"…and still manage to come home to me, to go back to work, to be there for the children," Miranda continued for her. She rubbed gently at Andrea's back. "Whatever you did? It was the right thing. I know it was, because you're here. You survived."
Andrea was quiet for a moment, and then nodded, wiping at her own tears. "Yeah," she said, finally allowing a smile to cross her beautiful features. "I did, didn't I?"
They had fallen into bed wrapped in one another's arms that night, and made love for the first time since Andrea's return. It had started slow, soon turning into a frenzy, and ended as sweetly and slowly as it had started.
Andrea's cheek rested atop Miranda's breast, her hair fanning across the older woman's chest. One hand pressed against Miranda's shoulder, and their bodies melded together under the sheets.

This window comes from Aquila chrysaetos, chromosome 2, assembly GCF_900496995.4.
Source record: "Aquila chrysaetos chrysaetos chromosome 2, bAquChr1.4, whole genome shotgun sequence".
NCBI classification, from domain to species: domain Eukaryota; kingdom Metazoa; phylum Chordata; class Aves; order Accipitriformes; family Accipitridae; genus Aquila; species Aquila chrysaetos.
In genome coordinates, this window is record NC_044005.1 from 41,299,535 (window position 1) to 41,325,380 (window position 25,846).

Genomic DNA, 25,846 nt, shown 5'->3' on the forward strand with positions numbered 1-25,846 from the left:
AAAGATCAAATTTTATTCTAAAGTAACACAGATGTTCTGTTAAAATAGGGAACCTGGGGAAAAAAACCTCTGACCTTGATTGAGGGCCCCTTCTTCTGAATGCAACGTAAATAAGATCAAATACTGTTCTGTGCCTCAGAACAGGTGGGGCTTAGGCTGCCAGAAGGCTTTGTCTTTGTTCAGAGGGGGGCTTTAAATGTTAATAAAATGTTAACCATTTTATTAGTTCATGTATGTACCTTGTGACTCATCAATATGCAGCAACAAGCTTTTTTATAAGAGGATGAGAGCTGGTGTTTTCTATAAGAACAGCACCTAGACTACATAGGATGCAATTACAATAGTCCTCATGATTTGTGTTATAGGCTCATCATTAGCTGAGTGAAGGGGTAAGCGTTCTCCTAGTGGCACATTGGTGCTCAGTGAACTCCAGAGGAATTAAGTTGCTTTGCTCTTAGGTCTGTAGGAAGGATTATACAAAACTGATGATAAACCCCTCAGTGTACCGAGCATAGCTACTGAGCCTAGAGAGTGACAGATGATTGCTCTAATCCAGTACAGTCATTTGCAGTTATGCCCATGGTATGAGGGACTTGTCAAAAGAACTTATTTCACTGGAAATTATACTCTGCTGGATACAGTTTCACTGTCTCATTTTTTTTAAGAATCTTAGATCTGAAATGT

"What's next?" Andrea murmured, lifting her head and beginning a series of soft, languid kisses.
"Next?" Miranda asked, arching an eyebrow curiously. "You're ready for another go?" It wasn't a terrible proposition by any means. She moved her own hand, nudging Andrea's hip suggestively.
"No!" Andrea exclaimed, rolling her eyes. "Well, I mean yes. I am. That was… it was amazing being with you again." She nuzzled her nose against Miranda's cheek. "I meant what's next for us? The world kinda knows about us. The kids seem fine, thank God. My parents have decided you're actually kind of decent, which is a huge relief. Is everything gonna be okay? With the magazine?"
Miranda nodded. "It'll be okay because I'm not going to allow it not to be okay," she said decisively. "I already knew I wasn't going to live without you, Andrea. You didn't have to go get kidnapped by terrorists to convince me of that."
Andrea groaned, swatting Miranda gently as a bright smile crossed her face. "Will it help if I promise never to do it again?"
Miranda was thoughtful. "It might," she said. "Are you willing to stay put, cover City Hall instead of international conflict?"
Andrea shrugged. "Not really," she admitted.